The holidays are a time for family and friends, but they can also be filled with pressure and stress.
Mary Kennedy knows how stressful they can be.
"There's all the shopping for the kids, the grandkids. And cooking and baking and it's always a lot of work," she said.
In the midst of all the hustle and bustle of the holidays three years ago, the 81-year-old had a massive heart attack.
"I got out of bed and I thought - I'm in trouble. I couldn't breathe properly. I didn't have any pain but I had pressure on my chest," she said.
Mary called 911 and was transported to Pomona Valley Hospital Medical Center. She had what doctors call a "widowmaker."
"One of her arteries was completely blocked and before she could get to the cath lab, her heart stopped," Dr. Nitanth Vangala said.
Doctors cleared the blockage and now, Mary is better than ever. But her case is not unusual when it comes to having a heart attack during the holidays.
A new British Medical Journal study finds this time of year is associated with a 15 percent higher heart attack risk. Vangala, who is an interventional cardiologist, said during this time of year, people sometimes skip their meds and their doctor appointments.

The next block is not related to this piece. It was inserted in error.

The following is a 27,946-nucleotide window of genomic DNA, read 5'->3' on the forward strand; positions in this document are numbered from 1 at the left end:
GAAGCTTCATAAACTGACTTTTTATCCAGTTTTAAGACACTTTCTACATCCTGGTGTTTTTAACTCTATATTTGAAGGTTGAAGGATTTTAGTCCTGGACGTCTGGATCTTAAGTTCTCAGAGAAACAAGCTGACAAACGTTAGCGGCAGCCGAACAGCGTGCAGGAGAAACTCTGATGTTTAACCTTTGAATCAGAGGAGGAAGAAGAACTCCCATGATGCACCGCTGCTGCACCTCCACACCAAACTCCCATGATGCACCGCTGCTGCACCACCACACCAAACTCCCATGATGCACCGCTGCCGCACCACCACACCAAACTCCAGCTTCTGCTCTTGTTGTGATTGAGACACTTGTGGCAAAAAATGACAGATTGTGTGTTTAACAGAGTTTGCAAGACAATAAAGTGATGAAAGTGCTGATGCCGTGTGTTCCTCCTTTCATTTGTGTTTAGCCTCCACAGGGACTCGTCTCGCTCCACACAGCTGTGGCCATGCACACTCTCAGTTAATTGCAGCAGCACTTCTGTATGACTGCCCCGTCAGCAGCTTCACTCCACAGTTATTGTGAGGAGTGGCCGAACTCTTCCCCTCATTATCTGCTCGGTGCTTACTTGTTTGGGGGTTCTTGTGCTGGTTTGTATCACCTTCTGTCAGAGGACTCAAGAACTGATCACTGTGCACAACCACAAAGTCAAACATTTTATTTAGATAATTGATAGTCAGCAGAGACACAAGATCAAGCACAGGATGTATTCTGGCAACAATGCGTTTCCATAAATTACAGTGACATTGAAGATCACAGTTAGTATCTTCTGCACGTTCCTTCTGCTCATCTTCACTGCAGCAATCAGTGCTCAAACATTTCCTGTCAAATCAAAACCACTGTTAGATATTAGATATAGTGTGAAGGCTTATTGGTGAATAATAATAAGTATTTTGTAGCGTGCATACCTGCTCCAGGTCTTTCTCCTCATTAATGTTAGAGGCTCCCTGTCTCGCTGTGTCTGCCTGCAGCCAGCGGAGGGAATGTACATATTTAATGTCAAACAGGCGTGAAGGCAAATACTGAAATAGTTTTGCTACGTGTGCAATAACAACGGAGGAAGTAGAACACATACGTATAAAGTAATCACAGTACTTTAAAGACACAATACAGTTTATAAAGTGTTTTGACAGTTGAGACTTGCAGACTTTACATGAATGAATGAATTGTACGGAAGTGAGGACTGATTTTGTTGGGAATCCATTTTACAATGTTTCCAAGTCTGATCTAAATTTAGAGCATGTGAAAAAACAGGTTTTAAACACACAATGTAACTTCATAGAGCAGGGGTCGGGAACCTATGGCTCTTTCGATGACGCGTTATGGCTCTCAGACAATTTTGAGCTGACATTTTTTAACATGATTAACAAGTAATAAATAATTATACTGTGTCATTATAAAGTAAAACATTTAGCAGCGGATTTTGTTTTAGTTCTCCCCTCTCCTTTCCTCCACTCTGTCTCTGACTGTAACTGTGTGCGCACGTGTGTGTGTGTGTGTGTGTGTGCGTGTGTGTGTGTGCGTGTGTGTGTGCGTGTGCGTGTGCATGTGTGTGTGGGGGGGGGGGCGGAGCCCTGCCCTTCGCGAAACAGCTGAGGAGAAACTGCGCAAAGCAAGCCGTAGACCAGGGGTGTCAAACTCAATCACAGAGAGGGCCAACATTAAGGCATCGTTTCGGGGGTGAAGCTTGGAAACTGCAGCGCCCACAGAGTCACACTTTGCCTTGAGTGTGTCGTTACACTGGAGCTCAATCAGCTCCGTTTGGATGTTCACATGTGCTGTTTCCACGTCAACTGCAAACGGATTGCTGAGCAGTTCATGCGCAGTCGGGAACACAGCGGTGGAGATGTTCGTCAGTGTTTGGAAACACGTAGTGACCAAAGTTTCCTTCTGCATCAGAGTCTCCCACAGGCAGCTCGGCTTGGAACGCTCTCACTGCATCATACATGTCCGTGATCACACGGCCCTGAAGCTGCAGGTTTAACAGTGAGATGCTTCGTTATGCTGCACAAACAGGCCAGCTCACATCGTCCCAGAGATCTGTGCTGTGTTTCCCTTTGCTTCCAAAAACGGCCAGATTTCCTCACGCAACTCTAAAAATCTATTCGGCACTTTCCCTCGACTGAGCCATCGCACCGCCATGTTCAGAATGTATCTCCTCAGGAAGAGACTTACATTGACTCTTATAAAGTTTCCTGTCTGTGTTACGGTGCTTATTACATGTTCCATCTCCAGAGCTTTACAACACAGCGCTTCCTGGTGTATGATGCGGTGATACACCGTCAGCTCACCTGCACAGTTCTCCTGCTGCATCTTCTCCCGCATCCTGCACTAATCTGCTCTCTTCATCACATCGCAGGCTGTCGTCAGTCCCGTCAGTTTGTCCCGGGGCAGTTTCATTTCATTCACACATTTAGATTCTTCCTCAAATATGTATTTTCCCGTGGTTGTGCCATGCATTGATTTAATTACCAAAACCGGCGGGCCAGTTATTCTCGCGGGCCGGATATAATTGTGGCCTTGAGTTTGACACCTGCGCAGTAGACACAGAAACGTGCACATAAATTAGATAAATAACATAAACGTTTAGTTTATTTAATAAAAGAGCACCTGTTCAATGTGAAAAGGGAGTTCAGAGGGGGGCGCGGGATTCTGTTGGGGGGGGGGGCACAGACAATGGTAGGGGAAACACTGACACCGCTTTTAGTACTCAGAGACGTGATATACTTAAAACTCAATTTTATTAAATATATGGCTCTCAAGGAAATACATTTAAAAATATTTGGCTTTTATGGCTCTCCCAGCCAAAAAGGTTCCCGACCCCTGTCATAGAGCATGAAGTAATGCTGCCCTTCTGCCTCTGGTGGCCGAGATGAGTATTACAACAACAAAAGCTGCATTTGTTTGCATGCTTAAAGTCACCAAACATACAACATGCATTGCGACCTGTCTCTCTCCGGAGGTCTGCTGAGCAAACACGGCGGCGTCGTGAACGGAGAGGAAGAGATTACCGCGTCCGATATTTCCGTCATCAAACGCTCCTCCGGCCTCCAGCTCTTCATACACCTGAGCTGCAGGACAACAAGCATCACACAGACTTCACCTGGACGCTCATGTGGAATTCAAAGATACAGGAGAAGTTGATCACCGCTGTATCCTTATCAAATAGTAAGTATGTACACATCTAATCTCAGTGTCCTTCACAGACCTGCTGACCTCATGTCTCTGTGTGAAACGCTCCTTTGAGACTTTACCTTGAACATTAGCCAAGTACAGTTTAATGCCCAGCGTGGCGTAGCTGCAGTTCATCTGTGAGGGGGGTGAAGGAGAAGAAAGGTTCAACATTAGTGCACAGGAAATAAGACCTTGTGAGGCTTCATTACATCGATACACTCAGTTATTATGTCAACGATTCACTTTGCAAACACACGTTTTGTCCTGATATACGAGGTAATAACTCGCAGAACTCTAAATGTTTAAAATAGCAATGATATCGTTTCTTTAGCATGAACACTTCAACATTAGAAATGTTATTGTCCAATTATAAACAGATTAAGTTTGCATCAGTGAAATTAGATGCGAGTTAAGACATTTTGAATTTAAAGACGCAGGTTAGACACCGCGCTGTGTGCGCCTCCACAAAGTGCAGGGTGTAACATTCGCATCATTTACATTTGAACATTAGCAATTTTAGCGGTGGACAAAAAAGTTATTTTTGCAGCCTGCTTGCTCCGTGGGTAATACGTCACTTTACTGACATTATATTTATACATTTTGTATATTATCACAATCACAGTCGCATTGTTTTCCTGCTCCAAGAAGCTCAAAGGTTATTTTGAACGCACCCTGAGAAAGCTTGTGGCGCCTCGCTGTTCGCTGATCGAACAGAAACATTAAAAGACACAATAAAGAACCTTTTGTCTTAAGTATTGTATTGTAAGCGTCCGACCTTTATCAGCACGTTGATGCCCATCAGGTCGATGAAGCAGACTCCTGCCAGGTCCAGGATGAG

"We tend to become a little bit looser when it comes to our lifestyle changes," Vangala said. "So I think a lot of these put together tend to lead us to have more incidents of heart attacks."
But the day with the highest likelihood of a heart attack? Christmas Eve. Researchers found a 37 percent increased risk of heart attack, peaking at around 10 p.m.
Scientists in the study believe it's most probably triggered by emotional stress. Vangala agrees.
"I do think stress is an underappreciated risk factor," he said.
So what's the best strategy to stay heart healthy during the holidays? Vangala advises trying not to get sick by frequently washing hands and getting enough sleep. He suggests staying active and says to take it easy when you celebrate.
"You don't want to eat excess salt. You don't want to drink excessively. You want to do all these things in moderation and really be responsible," he said.
These days Mary does most of her shopping online. And while family can be a source of stress, she said they're also a source of joy.
"Merry Christmas," she said. "And just thank God for you and your family."
Study finds likelihood of heart attacks increase during holidays
CIRCLE OF HEALTH
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